For the artwork, again Roger didn’t want to go the traditional flame or fire look. He had the airbrush artist make a drawing of a skull with a crown lined with jewels that change color at different angles. The skull and wing motif was carried through different parts of the bike. A Mohawk was thrown in for more originality.
On the audio side of things a Clarion head unit was installed into the fairing. The tweeters from a Hog Tunes speaker pod were removed and replaced with MB Quart tweeters. Loud Lid speaker adapters hold two, 6½-inch midrange speakers, and the rear speakers are 6½-inch Loud Lid carbon fiber units. A Bagger Concepts amplifier was used to boost the output.
A custom seat was needed to fit the gas tank so Roger and KK made a fiberglass seatpan. The pan along with the bike was sent to New England Trim for final fitment and assembly. To go along with the orange theme they used tangerine and white stingray hide from Thailand. The seat looks at home on the bike and the stingray shines in the sun.
The bike is a rider and Roger was blown away at how the final project turned out. KK and Roger have begun making custom bagger parts from what they learned on the build. Roger wanted to thank Matt from KK for the unbelievable paint and devotion to the project; Domingo for the bodywork; and Pete for the airbrushing. Rayco Auburn helped out on the project by sponsoring the stereo install. Charlie Cook from Red Streak motors for helping with parts and advice. Roger’s friend Steven helped with the difficult task of internally wiring the handlebars and the suspension while lastly Roger wants to thank his girlfriend Lori for dealing with him through the build.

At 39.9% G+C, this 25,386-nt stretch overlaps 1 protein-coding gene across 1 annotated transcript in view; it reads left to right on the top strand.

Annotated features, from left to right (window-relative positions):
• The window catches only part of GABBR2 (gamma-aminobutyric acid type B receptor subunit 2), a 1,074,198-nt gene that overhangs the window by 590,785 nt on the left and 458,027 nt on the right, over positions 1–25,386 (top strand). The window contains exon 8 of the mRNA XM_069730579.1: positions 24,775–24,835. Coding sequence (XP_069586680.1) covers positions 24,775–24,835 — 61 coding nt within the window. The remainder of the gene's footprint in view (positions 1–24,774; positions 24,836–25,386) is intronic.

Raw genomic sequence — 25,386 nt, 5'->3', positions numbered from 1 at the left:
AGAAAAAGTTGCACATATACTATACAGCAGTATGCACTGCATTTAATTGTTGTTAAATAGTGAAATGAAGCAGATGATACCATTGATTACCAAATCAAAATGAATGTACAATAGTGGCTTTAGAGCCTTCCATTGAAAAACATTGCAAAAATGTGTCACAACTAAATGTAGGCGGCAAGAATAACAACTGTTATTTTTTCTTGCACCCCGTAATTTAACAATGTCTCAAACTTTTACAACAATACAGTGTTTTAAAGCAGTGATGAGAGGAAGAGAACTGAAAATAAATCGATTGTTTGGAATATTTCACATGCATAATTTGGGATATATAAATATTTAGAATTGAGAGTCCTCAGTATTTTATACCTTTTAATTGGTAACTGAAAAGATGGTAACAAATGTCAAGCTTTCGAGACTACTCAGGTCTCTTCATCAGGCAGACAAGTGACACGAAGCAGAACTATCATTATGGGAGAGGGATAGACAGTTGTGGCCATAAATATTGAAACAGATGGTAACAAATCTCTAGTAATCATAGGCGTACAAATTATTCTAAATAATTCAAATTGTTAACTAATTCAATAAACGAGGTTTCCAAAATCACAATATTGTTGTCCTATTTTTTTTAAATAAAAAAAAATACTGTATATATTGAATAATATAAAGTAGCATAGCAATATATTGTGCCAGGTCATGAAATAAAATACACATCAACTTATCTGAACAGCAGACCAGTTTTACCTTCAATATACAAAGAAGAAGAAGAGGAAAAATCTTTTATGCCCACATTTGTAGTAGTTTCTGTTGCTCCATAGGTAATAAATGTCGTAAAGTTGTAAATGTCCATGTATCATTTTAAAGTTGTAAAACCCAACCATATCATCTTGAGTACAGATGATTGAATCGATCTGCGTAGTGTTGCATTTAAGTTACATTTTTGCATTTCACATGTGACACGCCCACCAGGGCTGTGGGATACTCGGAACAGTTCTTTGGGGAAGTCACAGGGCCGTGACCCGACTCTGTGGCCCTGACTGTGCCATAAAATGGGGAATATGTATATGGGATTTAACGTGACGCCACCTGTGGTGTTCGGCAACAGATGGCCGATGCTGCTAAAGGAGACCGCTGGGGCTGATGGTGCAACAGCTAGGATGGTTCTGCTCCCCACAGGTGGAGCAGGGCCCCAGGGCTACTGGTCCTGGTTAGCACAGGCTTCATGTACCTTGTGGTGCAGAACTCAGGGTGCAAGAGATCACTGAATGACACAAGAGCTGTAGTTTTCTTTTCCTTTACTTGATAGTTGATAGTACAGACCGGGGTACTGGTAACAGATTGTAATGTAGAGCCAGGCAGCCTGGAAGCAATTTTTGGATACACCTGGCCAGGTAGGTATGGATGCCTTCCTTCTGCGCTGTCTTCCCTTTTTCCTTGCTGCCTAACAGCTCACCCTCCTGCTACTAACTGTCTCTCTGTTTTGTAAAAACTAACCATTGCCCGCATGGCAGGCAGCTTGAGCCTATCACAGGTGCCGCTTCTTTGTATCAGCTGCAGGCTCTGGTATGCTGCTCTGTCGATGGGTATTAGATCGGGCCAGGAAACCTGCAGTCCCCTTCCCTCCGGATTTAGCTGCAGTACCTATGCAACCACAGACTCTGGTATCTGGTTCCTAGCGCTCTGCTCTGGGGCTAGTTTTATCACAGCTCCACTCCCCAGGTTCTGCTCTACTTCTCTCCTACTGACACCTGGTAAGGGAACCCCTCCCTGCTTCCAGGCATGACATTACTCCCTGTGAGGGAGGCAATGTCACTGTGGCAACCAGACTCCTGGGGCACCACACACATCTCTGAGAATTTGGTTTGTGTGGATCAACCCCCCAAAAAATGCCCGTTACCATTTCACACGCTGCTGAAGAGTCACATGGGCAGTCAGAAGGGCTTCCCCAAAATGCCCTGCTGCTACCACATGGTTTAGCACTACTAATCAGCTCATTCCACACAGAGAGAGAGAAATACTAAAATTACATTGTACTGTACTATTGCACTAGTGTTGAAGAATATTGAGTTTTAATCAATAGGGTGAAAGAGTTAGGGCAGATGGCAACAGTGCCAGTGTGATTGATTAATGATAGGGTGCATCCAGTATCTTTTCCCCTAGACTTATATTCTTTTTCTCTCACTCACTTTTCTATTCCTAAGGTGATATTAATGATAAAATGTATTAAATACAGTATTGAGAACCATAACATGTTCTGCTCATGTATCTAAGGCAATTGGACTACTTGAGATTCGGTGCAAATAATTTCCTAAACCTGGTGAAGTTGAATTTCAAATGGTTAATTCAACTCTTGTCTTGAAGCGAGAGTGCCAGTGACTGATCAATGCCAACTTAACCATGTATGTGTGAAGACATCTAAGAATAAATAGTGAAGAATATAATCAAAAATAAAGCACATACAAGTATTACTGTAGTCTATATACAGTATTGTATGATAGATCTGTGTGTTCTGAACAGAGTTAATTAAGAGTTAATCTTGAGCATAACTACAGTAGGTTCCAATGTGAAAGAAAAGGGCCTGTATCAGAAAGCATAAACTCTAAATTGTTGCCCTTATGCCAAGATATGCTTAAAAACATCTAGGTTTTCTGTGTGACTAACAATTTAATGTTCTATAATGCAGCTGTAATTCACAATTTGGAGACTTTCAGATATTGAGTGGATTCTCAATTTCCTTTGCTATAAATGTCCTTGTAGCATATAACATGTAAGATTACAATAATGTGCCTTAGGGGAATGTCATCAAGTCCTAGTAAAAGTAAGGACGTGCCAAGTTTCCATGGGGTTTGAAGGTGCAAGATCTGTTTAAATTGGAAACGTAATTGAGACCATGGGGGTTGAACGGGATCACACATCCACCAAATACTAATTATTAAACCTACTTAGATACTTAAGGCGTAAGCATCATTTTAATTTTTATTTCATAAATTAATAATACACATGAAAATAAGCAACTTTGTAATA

This was truly a team effort like almost all builds. In this case though the owner had an integral part in transforming a stock Street Glide into a one-off showstopper. B
|Owner || Rogerio Cancio|
|Shop || Kustom Kreations (KK)|
|Shop Phone || (508) Kustoms|
|Email || firstname.lastname@example.org|
|Year/Make/Model || ’09/H-D/Street Glide|
|Fabrication || KK|
|Assembly || KK|
|Build Time || Nine Months|
|Year/Type/Size || ’09/Twin Cam/96ci|
|Builder || H-D|
|Throttle Body || H-D|
|Air Cleaner || Screamin’ Eagle Heavy Breather|
|EFI Controller || Power Commander V|
|Exhaust || Vance & Hines/Rinehart|
|Year/Type || ’09/Six-Speed|
|Case || H-D|
|Gears || H-D|
|Clutch || H-D|
|Primary Drive || H-D|
|Year/Type || ’09/H-D Touring|
|Front || H-D Chrome|
|Length || -1 Inch/Progressive|
|Triple Trees || H-D|
|Swingarm || H-D|
|Shocks || Arnott|
|Wheels, Tires, And Brakes|
|Builder/Size || Renegade Aspen/21-Inch|
|Tire/Size || Metzeler/120/70-21|
|Calipers || Brembo|
|Rotors || Renegade|
|Builder/Size || H-D/16-Inch|
|Tire/Size || Dunlop/180/65-16|
|Caliper || Brembo|
|Rotor || H-D|
|Pulley || H-D|
|Colors || Lamborghini Orange Pearl|
|Painter || Matt Heinecke|
|Graphics || Peter Petkauskos|
|Molding || Domingo Peralta|
|Front Fender || Sinister Industries|
|Rear Fender || Sinister Industries/KK|
|Gas Tank || Sinister Industries/KK|
|Gas Cap Sinister Industries|
|Dash || Sinister Industries/KK|
|Gauges || Dakota Digital|
|Handlebars || Sinister Industries|
|Grips || Performance Machine|
|Risers || H-D|
|Mirrors || Bagger Nation|
|Hand Controls || H-D Chrome|
|Foot Controls || H-D/SInister Industries|
|Floorboards || Sinister Industries|
|Headlight || H-D|
|Taillight || KK|
|Turn Signals || KK|
|License Mount || Sinister Industries|
|Seat || KK/New England Trim|
|Side Covers || Sinister Industries/KK|
|Saddlebags || Sinister Industries/KK|
|Saddlebag || Latches Eliminated|
|Fairing || H-D|
|Windscreen || Sinister Industries/KK|
|Stereo || Clarion Vz409|
|Amp || Bagger Concepts|
|Speakers || Bagger Concepts/ MB Quart|
Model: Lori Ferreira